I think it’s a good philosophy for life.
It is a good philosophy for life, but then you couple it with if you can’t spot the asshole in the first five minutes, you’re probably the asshole. Sadly, I have not found the asshole, so it’s probably me. It’s just as much fun as I could have imagined it would be to collaborate with a bunch of really smart people and develop ideas in that way.
Looking at your filmography over time, it’s pretty psychological and dark. You focus on damaged people.
What’s that about?
I don’t know [laughs]. I’m uncomfortable with that question because I don’t know. I’m one of these writers who I think “Write what you know” is the least useful maxim for writers. It’s nonsense. You should write whatever you want, and I tend to write out of a more science fiction or more slightly heightened arena. Even if you go back to Memento, which was based on a short story I wrote, we used the psychological condition to create a slightly heightened reality, a way to explore reality that’s a little different. So I’ve always been drawn to that. You know, I’d like to think I have a healthy and well-adapted outlook on life. I’m a pretty happy guy [but] I do tend to be drawn to writing about characters who are a little broken.
When you are dealing with such heavy material, how do you keep it from feeling too dark?
Well, “dark” is really a funny word. It comes up fairly often. I’m almost not sure I know what it means, it’s such a natural place. A lot of times when people say dark, they mean dramatic. What I was taught about drama was you go there to raise the stakes as much as possible. What I do believe in order to get people to that, for lack of a better word, to get them to that dark place, you have to build a certain amount of levity. I spend as much time thinking about that, the lighter moments in each script. I don’t think scripts like Dark Knight or Prestige are remembered necessarily for the levity, but I certainly spent as much time worrying about the humor in the scripts and the lightness in moments. Because I actually believe the only way to get people to that darkness is if you just slip a little bit of sugar their way.
The unrelenting bleakness of some scripts ends up feeling hollow to me. It’s a little like with jumping into a pool of freezing water, all your nerves go numb after a while, you stop feeling, whereas if you’re taking people into it in steps, they’ll have that sensation. And the only way to do that is a little bit of humor, a little bit of lightness.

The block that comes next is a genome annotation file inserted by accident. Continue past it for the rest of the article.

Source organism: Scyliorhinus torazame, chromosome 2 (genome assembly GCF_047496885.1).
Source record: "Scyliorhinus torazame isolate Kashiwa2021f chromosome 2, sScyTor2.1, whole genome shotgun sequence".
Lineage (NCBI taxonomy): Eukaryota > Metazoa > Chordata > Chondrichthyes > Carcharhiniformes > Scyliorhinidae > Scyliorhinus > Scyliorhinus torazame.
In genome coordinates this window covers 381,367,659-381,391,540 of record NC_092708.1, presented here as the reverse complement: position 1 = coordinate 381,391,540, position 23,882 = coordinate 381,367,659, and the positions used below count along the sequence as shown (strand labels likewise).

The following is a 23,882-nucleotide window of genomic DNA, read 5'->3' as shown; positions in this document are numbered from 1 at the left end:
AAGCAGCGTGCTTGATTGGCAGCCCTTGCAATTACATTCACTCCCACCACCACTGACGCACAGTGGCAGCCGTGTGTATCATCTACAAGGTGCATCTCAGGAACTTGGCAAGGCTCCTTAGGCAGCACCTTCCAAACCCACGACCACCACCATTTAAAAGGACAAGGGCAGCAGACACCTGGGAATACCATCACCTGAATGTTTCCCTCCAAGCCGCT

With iconic characters like Superman or Batman, how do you stay true to the canon of the character, yet create your own fresh story?
Actually, working on Batman is a really, really fun thing to do. You have that enormous canon, and it’s so big that – unlike something like Lord of the Rings with a more authoritative canon – so many different writers and artists and storytellers have worked on that character over the course of 70 years because of the nature of serialized comics, that you understand that you have license to do two things. One, you have license to play with the character, with some of those stories, because you have to, you can’t draw from the rote gallery of villains because the fans would be disappointed.
On the flip side, because there are so many different versions of the story, you don’t feel like you need to ask permission to try to invent something new. It’s actually creatively an incredibly fulfilling place to be. You have all sorts of wonderful stories about this character, standing on the shoulders of literally hundreds or thousands of writers who have been thinking about this character for 70 plus years. It’s a unique and incredibly satisfying experience.
That’s an interesting perspective because I would assume that creating a show with characters who are brand new, that that would be the real creative freedom.
A lot of writers find freedom in different places, and for me, it’s the diversity of experiences, different ways to write that I’m tremendously interested in. You can adapt, you can create the whole plot, you can be adapted. They’re very, very different things and as with all of these things, it’s a case of the grass is always greener.
You find yourself working on that kind of character where you don’t really have ownership of the character, you’re just the latest in a long line of custodians who are looking after that character for a couple of years. At some point, someone else will be working with those characters in the film. And that’s what you’re signing on for.
Whereas when it comes to things you’ve created yourself, the difference is, it’s all from you, it’s all this incredibly satisfying but cool but terrifying thing of, well, what have you got? You wanted to tell a story, what’s the story?
So you’ve done all of these dramatic pieces. Is there a romantic comedy lurking in you somewhere?
I thought The Prestige was a romantic comedy [laughs]. No, you know, one of the screenwriters whom I respect most, Ernie Lehman, wrote North by Northwest and The Sound of Music. It’s hard to imagine that I will get around to a musical any time soon, but the measure of a writer in many ways is their adaptability and their versatility. I’m not sure if it’s an attribute that I have, but I’d love to find out.